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1/5 of Australian households have a DER system, and it's growing

For years, Australia has had strong incentives for distributed energy systems, including solar PV, solar water heaters, and more. The incentives have included a certificate scheme similar to a REC, as well as state-by-state feed-in-tariffs. Combined with the excellent solar resource, and the price uncertainty created by (a) seesawing carbon and clean energy policies over the years at a federal level, (b) natural gas price volatility created by the allure of LNG markets, and (c) coal plant retirements, DERs have been extremely popular. In fact, the latest statistics from the Clean Energy Regulator show that over 3 million households, roughly 1/5 of all households, now have some form of small scale renewable energy systems, and of those roughly 2/3 are solar.

The Australian power market operator (AEMO) and the coalition of transmission and distribution companies (Energy Networks Australia) realize that high amount of DER penetration has great potential for providing an array of system benefits, as well as potential for system malfunctions and inefficiencies if not properly managed. They have recently published a study reviewing the state of DER in Australia and its potential. More interestingly, the study reviews three alternatives for how to manage DER from a system-wide perspective. Their three options include (1) a Single Integrated Platform with AEMO optimizing dispatch including network constraints; (2) a Two Step Tiered Platform, in which Distribution System Network Providers perform distribution-level dispatch within their own networks; and (3) an independent Distribution System Operator, which is similar to option 2, except that bed aggregators would provide bids to the iDSO, and the iDSO would aggregate those bids to each transmission connection point. Each has their pros and cons. As we in the US continue to look for the best way to transform our power sector, we would be wise to see how the Australian system unfolds.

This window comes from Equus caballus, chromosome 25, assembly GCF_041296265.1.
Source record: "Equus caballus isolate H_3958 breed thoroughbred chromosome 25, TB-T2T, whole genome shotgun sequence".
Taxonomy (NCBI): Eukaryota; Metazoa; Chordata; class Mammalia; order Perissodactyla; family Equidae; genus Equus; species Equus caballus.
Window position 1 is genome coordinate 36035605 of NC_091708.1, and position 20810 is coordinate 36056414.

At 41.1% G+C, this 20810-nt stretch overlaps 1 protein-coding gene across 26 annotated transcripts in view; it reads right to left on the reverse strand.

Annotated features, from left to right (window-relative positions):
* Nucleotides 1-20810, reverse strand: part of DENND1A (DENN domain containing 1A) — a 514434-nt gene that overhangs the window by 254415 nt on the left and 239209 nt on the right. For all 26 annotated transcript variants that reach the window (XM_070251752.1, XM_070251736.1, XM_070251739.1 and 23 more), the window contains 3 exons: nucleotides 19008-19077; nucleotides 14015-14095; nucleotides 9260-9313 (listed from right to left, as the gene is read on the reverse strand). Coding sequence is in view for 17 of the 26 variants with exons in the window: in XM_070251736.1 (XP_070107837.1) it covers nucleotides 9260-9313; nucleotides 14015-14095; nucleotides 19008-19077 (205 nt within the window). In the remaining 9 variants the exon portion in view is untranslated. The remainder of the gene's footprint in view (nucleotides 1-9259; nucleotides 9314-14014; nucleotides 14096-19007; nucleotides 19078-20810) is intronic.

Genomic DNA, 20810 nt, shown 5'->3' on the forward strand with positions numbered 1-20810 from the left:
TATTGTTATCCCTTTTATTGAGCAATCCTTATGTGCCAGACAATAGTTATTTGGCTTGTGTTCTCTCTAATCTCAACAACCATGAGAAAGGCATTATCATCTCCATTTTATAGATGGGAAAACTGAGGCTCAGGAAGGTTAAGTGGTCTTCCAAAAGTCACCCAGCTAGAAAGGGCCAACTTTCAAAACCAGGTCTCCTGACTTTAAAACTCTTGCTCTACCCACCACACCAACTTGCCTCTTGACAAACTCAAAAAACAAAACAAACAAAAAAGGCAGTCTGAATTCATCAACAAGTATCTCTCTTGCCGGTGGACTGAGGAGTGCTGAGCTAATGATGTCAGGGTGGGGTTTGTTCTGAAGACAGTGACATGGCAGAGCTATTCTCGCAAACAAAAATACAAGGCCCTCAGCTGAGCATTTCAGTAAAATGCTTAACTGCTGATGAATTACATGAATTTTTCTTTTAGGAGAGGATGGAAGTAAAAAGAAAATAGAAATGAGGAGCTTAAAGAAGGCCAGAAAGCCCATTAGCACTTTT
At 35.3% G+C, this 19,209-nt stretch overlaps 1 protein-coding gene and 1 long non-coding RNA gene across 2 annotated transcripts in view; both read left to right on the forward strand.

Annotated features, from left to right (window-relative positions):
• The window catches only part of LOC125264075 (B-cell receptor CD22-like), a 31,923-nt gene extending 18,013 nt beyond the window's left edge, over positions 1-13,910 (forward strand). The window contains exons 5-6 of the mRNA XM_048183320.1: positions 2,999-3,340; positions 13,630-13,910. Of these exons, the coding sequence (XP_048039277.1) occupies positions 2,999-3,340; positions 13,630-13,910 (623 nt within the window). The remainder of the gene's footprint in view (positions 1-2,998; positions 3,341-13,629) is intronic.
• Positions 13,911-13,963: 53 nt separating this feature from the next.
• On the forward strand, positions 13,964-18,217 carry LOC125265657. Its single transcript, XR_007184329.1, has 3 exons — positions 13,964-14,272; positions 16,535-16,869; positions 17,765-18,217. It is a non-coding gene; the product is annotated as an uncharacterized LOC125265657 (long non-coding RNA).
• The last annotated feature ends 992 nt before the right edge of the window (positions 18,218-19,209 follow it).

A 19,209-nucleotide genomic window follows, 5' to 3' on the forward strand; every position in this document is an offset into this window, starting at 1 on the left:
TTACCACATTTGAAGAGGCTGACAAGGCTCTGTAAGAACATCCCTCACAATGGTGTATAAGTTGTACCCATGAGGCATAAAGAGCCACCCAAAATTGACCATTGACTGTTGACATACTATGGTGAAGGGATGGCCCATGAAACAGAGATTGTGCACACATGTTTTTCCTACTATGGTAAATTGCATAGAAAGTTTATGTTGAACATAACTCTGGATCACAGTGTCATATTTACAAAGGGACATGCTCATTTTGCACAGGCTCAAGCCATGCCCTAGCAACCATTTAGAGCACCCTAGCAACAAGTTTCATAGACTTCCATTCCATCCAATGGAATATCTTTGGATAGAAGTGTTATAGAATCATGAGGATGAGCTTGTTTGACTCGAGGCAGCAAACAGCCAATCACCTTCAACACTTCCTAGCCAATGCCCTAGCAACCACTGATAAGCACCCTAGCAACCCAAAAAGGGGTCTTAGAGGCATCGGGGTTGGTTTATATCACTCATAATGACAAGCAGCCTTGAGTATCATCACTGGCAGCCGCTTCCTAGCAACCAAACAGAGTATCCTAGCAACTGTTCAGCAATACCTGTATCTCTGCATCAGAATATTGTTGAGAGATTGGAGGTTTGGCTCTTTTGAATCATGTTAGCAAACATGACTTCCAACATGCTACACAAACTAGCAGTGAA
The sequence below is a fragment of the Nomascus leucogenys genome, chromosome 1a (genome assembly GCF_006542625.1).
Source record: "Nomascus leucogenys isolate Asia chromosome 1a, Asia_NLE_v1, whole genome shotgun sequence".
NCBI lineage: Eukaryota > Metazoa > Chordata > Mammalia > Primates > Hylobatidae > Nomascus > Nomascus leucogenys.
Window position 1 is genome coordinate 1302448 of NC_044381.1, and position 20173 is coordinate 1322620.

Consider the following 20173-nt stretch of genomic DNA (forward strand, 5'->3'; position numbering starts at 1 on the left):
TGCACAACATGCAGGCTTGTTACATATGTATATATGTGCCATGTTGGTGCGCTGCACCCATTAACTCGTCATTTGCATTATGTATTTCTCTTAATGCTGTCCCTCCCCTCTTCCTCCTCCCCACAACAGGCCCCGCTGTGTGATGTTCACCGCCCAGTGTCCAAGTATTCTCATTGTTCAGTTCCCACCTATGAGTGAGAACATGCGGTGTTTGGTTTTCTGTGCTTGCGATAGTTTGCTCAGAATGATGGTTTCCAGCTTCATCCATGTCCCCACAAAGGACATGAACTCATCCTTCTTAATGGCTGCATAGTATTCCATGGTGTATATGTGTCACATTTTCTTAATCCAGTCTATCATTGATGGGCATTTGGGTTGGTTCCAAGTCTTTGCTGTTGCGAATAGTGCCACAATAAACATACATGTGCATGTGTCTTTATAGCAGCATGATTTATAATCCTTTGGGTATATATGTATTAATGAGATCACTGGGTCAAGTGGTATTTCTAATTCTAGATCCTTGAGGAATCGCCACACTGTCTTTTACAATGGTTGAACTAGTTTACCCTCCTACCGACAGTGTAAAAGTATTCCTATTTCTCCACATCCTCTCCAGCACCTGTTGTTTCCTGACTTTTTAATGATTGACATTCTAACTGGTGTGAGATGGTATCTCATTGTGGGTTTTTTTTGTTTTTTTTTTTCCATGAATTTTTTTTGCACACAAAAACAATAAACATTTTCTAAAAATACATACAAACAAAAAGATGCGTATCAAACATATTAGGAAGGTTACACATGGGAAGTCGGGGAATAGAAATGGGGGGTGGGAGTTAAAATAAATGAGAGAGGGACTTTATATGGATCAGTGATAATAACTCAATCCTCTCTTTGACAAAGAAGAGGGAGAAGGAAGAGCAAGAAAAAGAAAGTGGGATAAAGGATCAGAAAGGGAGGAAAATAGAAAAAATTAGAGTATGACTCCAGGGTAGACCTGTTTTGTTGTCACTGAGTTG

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Matt Chester's picture
Matt Chester on December 7, 2018

20% of homes with solar, wow-- that's the kind of penetration that would make even California salivate. Having various countries use different methodologies to increase DER serves as a great A/B test for what works, so hopefully, like you said, the United States can learn from Australia's example

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